Development of Clostridium saccharoperbutylacetonicum transposon mutagenesis
Dr Rob Fagan, University of Sheffield
“This BIV project marked the beginning of what will hopefully be a rewarding collaboration with Rob. The technology he has developed in his lab will enable us to understand more about solventogenic clostridia at a fundamental level. We’re looking forward to seeing what comes from the iCASE PhD project that is following on from this BIV”
Dr Liz Jenkinson, Green Biologics
Antimicrobial agents (AMAs) are essential drugs for human health and animal health and welfare. Resistance to antimicrobials is a global public health concern that is impacted by both human and non human usage.
Clostridium saccharoperbutylacetonicum is a commercially important bacterial species, used for the production of the industrial solvent n-butanol.
Our understanding of this species has lagged behind its industrial use due to a general lack of genetic tools for the manipulation of all Clostridial species. Random transposon mutagenesis is a powerful tool for high-throughput analysis of gene function. However, phenotypic characterisation of mutants is a highly labour intensive process. Recent advances in next generation sequencing technologies have streamlined this process and techniques such as Transposon-Directed Insertion Site Sequencing (TraDIS) have allowed parallel analysis of 100,000s of transposon mutants in a single pool.
Although the Fagan lab have developed transposon mutagenesis methods for Clostridia, these have only been used in the medically important members of the genus to date.
Dr Robert Fagan is a lecturer in the Department of Molecular Biology and Biotechnology at the University of Sheffield. The research in his laboratory focuses on cell envelope biogenesis in Clostridia. This work involves a combination of microbiology, biochemistry and structural biology, supported by the development of innovative genetic tools.
Green Biologics converts a wide range of sustainable feedstocks into high performance green chemicals. They combine advanced, high productivity fermentation utilising superior-performing Clostridium microbial biocatalysts to produce renewable n-butanol and acetone.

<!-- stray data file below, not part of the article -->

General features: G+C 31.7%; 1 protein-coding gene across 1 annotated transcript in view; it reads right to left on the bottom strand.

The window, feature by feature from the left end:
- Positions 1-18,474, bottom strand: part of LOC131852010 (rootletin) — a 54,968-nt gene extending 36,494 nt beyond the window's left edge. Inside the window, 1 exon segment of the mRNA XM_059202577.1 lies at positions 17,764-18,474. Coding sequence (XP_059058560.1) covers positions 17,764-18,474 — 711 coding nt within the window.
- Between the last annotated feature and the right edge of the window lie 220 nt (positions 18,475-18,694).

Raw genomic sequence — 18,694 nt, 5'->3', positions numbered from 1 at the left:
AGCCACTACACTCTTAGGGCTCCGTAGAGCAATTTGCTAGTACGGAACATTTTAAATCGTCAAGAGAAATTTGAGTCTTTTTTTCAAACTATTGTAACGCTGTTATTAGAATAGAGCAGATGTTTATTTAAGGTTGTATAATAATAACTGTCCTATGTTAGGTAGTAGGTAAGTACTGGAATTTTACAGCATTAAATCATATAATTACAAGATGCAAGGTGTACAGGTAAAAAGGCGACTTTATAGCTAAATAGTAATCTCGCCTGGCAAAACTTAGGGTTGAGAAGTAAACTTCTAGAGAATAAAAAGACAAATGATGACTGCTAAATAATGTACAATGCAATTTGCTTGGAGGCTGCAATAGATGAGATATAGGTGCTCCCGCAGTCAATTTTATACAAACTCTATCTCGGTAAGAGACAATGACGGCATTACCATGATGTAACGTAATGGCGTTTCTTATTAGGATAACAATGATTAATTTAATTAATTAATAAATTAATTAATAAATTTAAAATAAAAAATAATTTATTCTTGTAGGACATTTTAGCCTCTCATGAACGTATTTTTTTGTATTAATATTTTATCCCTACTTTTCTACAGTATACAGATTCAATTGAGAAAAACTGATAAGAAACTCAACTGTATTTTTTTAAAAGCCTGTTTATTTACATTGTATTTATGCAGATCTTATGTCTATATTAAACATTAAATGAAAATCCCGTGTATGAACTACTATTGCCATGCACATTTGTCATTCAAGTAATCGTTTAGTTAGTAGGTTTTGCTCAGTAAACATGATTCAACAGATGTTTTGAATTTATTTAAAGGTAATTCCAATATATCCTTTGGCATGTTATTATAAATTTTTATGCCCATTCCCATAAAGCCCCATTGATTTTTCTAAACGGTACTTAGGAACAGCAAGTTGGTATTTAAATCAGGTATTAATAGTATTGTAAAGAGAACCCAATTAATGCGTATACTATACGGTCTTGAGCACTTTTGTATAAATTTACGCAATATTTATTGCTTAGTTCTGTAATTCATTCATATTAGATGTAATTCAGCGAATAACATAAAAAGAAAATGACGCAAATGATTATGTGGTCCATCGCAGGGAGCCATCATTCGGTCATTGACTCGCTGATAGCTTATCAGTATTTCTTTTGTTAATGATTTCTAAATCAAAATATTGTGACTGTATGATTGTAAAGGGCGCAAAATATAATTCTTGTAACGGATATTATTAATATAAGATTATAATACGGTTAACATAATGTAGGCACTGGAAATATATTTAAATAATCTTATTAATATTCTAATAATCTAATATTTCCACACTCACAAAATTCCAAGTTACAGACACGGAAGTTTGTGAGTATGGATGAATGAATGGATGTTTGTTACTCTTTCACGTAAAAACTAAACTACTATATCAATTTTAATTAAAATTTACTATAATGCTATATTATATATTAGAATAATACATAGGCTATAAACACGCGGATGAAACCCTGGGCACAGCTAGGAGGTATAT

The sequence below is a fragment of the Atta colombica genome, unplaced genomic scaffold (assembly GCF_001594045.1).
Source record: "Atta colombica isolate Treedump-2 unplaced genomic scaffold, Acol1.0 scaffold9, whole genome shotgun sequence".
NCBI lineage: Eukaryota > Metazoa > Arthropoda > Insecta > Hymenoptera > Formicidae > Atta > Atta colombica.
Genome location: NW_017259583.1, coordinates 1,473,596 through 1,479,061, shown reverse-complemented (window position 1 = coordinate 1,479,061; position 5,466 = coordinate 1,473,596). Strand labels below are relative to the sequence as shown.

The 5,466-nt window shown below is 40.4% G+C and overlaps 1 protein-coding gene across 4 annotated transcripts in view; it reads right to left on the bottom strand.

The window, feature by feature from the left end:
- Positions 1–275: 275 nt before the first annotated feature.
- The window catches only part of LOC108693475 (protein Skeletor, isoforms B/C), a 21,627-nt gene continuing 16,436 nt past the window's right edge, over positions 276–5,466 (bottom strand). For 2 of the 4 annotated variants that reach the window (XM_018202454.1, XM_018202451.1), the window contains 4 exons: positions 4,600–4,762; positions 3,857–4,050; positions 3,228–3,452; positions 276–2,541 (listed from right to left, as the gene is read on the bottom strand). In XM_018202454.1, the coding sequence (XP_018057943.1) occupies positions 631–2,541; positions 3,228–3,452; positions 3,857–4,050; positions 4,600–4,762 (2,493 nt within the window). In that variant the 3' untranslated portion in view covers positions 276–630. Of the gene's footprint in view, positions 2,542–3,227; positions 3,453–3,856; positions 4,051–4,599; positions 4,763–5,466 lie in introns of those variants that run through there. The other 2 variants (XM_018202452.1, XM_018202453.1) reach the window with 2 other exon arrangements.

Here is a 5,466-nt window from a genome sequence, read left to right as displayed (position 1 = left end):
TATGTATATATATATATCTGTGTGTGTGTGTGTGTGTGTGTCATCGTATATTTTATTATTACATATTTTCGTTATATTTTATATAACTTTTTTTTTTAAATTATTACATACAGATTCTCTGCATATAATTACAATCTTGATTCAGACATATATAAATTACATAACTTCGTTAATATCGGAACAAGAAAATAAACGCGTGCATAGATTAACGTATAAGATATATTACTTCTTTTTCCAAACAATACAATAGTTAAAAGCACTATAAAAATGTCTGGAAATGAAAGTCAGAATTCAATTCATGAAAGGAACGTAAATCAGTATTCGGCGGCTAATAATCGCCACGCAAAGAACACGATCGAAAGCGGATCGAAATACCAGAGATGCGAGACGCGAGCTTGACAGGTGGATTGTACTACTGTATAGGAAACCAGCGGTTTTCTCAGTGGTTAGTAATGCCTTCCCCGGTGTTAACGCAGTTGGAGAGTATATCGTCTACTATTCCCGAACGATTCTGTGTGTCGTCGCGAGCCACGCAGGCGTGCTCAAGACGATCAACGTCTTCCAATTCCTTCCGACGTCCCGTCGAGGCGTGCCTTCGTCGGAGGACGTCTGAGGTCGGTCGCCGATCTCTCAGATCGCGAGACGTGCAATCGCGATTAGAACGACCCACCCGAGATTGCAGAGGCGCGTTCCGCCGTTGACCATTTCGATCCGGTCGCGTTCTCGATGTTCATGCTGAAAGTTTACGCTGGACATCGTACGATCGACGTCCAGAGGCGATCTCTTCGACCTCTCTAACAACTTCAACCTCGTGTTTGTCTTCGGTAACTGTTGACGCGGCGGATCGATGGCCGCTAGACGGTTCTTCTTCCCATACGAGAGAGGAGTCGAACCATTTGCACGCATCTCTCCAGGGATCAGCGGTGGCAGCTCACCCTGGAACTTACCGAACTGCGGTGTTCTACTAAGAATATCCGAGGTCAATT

Dr Fagan applied for a CBMNet Business Interaction Voucher with Green Biologics to support the development of a new collaborative partnership. This project aimed to adapt existing Fagan lab genetic tools and examine the feasibility of carrying out saturating transposon mutagenesis in C. saccharoperbutylacetonicum for the first time.
This CBMNet BIV supported a research secondment for a Green Biologics scientist to work in the Fagan laboratory for 8 weeks in early 2017.
Dr Fagan’s transposon-delivery system is modular, with optimum performance relying on the functionality of several individual components. Each of these was tested in isolation in C. saccharoperbutylacetonicum to develop a roadmap towards rational improvement of the system in future.
A critical inducible promoter was identified as the weakest component and optimisation was the focus of the remainder of the project. Finally a small panel of transposon mutants were generated as a proof of principle.
This collaboration opened up a new avenue of research in the Fagan laboratory and has generated preliminary data that will undoubtedly lead to closer ties and further funding applications with Green Biologics.
Building upon this project, Dr Fagan and Green Biologics have already been awarded a BBSRC White Rose iCASE PhD studentship to start in October 2017. The work of this PhD student will continue on directly from the proof of principle experiments enabled by the CBMNet BIV.
The interactions between Dr Fagan and Green Biologics have also helped foster links with other CBMNet-associated academic groups. They are currently planning an expanded collaboration incorporating the expertise of several research groups with the industrial goals of Green Biologics.
“This CBMNet-funded Business Interaction Voucher has allowed us to start a fruitful collaboration with Green Biologics. It is enormously exciting to find new applications for our genetic tools and to expand our research into a new bacterial species. I look forward to expanding our collaborative efforts as we seek to find new ways to improve Clostridial n-butanol production.”
Dr Robert Fagan, University of Sheffield
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